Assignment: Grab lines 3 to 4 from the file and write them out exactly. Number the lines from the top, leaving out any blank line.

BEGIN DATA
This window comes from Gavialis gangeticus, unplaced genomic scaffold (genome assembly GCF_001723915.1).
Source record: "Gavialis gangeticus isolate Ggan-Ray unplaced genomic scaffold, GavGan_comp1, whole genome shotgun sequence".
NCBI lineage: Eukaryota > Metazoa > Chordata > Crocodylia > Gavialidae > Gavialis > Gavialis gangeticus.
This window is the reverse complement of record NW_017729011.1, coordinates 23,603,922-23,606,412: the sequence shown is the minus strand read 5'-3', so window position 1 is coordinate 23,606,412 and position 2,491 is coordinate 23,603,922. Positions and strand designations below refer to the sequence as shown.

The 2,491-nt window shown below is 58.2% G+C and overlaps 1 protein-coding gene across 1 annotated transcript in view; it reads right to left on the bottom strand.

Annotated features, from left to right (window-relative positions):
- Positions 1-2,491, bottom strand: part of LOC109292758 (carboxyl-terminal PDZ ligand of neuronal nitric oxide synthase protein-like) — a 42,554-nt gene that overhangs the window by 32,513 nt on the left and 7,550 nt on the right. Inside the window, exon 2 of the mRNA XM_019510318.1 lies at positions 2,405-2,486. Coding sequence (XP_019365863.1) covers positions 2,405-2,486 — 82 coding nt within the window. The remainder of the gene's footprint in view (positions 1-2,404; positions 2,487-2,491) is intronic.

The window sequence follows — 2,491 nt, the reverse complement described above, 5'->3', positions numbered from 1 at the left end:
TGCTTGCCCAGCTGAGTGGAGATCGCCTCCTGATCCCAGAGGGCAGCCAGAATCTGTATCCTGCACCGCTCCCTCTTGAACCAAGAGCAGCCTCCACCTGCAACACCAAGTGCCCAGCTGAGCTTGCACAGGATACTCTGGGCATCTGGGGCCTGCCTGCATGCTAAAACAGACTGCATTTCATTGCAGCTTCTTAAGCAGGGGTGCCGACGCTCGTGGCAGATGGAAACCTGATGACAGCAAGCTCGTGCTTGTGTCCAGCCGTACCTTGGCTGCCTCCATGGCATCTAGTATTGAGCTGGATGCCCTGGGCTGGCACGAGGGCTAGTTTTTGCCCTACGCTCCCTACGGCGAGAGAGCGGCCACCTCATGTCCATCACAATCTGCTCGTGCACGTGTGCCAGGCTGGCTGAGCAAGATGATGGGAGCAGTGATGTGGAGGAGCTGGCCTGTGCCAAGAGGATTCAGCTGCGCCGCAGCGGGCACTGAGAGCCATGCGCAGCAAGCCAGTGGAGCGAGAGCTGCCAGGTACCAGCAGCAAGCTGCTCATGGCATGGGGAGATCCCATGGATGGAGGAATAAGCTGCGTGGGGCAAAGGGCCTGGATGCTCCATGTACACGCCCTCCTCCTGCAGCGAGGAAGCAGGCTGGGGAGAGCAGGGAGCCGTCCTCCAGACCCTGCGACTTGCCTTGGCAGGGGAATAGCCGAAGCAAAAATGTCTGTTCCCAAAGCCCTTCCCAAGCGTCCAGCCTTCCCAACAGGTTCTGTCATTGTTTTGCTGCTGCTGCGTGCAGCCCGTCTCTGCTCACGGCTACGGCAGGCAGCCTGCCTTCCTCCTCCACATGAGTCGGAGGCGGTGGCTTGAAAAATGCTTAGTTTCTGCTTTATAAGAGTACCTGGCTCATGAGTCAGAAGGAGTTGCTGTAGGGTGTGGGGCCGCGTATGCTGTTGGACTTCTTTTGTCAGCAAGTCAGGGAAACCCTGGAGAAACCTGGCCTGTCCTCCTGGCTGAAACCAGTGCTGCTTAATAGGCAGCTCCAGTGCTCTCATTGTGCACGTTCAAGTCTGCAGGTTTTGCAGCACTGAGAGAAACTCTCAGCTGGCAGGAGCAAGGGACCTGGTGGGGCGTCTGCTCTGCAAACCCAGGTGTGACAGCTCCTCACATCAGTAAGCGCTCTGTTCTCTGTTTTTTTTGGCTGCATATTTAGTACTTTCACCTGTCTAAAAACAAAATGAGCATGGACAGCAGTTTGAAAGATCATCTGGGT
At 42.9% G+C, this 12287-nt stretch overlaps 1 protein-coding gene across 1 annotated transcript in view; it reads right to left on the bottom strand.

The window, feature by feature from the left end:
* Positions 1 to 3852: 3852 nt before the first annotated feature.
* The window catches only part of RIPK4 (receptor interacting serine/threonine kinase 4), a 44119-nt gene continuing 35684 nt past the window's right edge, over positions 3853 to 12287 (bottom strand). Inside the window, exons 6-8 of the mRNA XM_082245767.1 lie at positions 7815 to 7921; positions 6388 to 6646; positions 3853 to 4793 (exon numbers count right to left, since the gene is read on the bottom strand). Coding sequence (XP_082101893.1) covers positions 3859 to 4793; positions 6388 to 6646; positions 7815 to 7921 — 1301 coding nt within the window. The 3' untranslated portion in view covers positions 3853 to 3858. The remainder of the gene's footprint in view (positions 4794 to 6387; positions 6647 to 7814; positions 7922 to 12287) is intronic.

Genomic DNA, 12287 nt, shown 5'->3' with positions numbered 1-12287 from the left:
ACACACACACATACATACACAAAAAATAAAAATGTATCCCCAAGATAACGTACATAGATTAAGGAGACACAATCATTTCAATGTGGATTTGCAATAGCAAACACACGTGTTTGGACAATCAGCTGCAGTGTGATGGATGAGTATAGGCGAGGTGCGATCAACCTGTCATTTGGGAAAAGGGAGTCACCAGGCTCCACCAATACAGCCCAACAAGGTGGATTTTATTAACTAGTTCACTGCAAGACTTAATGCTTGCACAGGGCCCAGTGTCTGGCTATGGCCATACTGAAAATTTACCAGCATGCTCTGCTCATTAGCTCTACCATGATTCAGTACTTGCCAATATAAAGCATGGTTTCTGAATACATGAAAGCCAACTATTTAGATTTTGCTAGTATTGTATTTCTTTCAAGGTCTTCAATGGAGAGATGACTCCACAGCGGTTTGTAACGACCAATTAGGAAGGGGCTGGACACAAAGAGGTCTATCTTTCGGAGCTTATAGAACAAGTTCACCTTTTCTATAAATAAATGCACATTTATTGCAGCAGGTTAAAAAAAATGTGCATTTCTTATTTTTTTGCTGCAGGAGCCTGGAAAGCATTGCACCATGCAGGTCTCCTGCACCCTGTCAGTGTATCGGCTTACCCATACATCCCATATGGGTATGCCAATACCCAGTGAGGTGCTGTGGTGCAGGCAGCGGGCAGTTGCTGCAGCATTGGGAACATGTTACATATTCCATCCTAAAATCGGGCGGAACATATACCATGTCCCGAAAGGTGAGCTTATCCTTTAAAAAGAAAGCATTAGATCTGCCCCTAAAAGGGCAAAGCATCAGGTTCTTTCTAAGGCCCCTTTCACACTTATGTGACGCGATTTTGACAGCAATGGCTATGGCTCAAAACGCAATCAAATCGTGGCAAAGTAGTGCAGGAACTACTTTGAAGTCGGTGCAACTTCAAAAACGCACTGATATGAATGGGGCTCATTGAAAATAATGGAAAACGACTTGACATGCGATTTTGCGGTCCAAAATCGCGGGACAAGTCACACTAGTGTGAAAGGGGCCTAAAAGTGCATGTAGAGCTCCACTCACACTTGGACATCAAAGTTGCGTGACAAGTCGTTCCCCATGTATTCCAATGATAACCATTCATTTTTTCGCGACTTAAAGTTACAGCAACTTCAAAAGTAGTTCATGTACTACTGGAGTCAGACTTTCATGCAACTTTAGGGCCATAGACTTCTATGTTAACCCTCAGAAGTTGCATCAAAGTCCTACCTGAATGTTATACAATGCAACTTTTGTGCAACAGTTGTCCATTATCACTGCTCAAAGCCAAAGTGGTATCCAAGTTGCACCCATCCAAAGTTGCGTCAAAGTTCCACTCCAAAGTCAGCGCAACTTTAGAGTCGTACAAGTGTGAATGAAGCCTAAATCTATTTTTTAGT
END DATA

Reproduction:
NCBI lineage: Eukaryota > Metazoa > Chordata > Crocodylia > Gavialidae > Gavialis > Gavialis gangeticus.
This window is the reverse complement of record NW_017729011.1, coordinates 23,603,922-23,606,412: the sequence shown is the minus strand read 5'-3', so window position 1 is coordinate 23,606,412 and position 2,491 is coordinate 23,603,922. Positions and strand designations below refer to the sequence as shown.